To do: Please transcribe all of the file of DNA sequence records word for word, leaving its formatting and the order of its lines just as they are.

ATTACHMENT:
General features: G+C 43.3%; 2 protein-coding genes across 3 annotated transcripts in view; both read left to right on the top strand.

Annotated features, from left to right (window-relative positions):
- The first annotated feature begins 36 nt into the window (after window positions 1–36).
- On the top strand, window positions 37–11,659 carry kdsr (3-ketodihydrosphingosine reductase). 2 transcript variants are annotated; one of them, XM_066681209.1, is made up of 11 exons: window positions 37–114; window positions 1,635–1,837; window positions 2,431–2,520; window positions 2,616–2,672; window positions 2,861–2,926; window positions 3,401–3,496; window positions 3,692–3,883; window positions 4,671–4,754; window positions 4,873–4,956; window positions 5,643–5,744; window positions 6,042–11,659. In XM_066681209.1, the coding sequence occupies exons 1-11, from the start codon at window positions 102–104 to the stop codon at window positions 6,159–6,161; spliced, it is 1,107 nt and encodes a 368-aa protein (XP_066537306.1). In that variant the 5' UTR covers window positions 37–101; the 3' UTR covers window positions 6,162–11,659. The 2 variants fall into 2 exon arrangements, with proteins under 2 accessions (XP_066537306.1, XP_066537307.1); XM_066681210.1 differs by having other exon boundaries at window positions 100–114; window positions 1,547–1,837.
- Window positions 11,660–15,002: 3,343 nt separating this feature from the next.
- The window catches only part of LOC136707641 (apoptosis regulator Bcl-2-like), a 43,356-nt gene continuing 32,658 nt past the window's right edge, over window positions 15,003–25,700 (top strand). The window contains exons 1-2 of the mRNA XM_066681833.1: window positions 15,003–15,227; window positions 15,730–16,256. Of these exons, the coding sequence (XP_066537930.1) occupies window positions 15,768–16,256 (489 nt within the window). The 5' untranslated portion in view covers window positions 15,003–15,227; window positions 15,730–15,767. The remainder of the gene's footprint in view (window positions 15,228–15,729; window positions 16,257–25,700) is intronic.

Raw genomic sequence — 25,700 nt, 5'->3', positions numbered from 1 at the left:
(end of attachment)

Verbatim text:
General features: G+C 43.3%; 2 protein-coding genes across 3 annotated transcripts in view; both read left to right on the top strand.

Annotated features, from left to right (window-relative positions):
- The first annotated feature begins 36 nt into the window (after window positions 1–36).
- On the top strand, window positions 37–11,659 carry kdsr (3-ketodihydrosphingosine reductase). 2 transcript variants are annotated; one of them, XM_066681209.1, is made up of 11 exons: window positions 37–114; window positions 1,635–1,837; window positions 2,431–2,520; window positions 2,616–2,672; window positions 2,861–2,926; window positions 3,401–3,496; window positions 3,692–3,883; window positions 4,671–4,754; window positions 4,873–4,956; window positions 5,643–5,744; window positions 6,042–11,659. In XM_066681209.1, the coding sequence occupies exons 1-11, from the start codon at window positions 102–104 to the stop codon at window positions 6,159–6,161; spliced, it is 1,107 nt and encodes a 368-aa protein (XP_066537306.1). In that variant the 5' UTR covers window positions 37–101; the 3' UTR covers window positions 6,162–11,659. The 2 variants fall into 2 exon arrangements, with proteins under 2 accessions (XP_066537306.1, XP_066537307.1); XM_066681210.1 differs by having other exon boundaries at window positions 100–114; window positions 1,547–1,837.
- Window positions 11,660–15,002: 3,343 nt separating this feature from the next.
- The window catches only part of LOC136707641 (apoptosis regulator Bcl-2-like), a 43,356-nt gene continuing 32,658 nt past the window's right edge, over window positions 15,003–25,700 (top strand). The window contains exons 1-2 of the mRNA XM_066681833.1: window positions 15,003–15,227; window positions 15,730–16,256. Of these exons, the coding sequence (XP_066537930.1) occupies window positions 15,768–16,256 (489 nt within the window). The 5' untranslated portion in view covers window positions 15,003–15,227; window positions 15,730–15,767. The remainder of the gene's footprint in view (window positions 15,228–15,729; window positions 16,257–25,700) is intronic.

Raw genomic sequence — 25,700 nt, 5'->3', positions numbered from 1 at the left: